Investing in Ontario’s economy was the purpose of Ontario City Council approving four bids for water and sewer infrastructure work that, collectively, will cost about $141,000 at the most recent City Council meeting on March 23.

According to the agenda report analyses that accompanied the task orders, this overall project will fulfill “the strategic goals of Desirability and Growth.”

The report states the two parcels, known as the Treasure 200 and Navarette properties, “are of primary interest for economic development” to the city.

In opening the “new business” portion of the meeting, Mayor Riley Hill said this infrastructure item is “something we put some pressure on the Public Works department last week to get this done and they came through for us.”

What followed was a series of bid proposal recommendations from staff at Jacobs, which handles the city’s Public Works department. This included four task orders relating to extending water and sewer to these properties as neither are currently hooked up to city services.

Capping off the background portion of this project, the agenda report states that this work “is intended to facilitate the development of these properties by private business.”

The proposals

• Field survey work “to support water and sewer extension” for “up to $20,000.” Bid received from CK3, LLC.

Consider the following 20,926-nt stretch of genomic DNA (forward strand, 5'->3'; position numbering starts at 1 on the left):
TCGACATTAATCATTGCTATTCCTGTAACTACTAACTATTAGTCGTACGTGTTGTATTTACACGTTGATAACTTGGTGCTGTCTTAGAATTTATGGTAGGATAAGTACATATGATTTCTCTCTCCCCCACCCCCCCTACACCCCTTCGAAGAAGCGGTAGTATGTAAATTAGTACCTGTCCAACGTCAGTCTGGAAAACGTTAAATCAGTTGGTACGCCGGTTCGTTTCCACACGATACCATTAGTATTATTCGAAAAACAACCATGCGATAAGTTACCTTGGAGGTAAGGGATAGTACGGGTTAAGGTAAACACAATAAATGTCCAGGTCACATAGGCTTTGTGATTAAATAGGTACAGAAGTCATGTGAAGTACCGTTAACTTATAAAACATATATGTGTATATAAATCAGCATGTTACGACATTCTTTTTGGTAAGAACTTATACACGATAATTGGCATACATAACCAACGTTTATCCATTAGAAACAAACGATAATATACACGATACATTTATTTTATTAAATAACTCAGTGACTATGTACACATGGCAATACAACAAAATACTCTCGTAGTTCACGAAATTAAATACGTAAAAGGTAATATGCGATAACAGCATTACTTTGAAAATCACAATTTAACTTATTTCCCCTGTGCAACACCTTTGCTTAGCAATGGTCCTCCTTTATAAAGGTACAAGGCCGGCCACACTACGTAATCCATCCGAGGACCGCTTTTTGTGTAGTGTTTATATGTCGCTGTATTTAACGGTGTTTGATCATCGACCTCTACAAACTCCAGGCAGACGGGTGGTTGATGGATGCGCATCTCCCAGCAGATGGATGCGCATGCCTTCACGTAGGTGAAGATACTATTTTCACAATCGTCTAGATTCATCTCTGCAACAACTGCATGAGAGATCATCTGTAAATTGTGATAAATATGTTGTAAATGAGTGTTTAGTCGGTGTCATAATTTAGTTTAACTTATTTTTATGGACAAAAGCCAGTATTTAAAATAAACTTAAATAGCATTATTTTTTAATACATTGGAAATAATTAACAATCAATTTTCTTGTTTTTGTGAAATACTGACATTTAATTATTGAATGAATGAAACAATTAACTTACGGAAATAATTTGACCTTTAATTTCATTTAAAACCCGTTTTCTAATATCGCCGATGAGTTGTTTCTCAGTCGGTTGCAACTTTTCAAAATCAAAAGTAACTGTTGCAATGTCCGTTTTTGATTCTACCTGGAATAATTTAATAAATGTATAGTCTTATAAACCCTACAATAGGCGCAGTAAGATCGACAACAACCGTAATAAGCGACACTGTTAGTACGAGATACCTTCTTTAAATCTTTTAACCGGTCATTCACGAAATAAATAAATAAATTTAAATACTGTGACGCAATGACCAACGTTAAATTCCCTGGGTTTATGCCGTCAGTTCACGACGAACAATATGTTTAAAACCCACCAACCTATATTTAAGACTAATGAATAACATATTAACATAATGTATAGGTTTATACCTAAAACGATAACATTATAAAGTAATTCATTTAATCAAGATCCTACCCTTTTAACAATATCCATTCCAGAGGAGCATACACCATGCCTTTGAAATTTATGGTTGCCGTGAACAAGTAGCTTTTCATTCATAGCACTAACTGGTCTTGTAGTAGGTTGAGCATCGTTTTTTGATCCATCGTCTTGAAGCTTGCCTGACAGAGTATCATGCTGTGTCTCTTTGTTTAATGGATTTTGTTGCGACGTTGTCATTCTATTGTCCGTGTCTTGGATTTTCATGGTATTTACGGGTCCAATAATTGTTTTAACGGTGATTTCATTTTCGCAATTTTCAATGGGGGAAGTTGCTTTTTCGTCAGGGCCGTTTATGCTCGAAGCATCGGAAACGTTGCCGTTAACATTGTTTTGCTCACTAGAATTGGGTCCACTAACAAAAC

• Water capacity modeling “for $6,000.” Bid received from Anderson Perry

• Sewer capacity modeling “to support extension” to the two parcels for “up to $10,000.” Bid received from Keller Associates, Inc.

• Water and sewer extension to development properties for “$105,000.” Bid received from Jacobs Engineering.

Following up

The Argus heard from Ontario City Engineer Paul Woods, with Jacobs, the City of Ontario’s Public Works department, regarding the bids and infrastructure work in a phone interview on March 29.

Woods said that this extension project had been “under consideration” for years, though he was not certain as to how long exactly. He said that “for some time” the city has “looked at these parcels for potential economic development opportunities”

Woods reiterated that there are four contracts for four different pieces of the same project. He said that Anderson Perry “has the water model for the city” and “Keller did the model for the wastewater collection.” Woods said that Jacobs is tasked with developing a “detailed design for water and sewer lines.”

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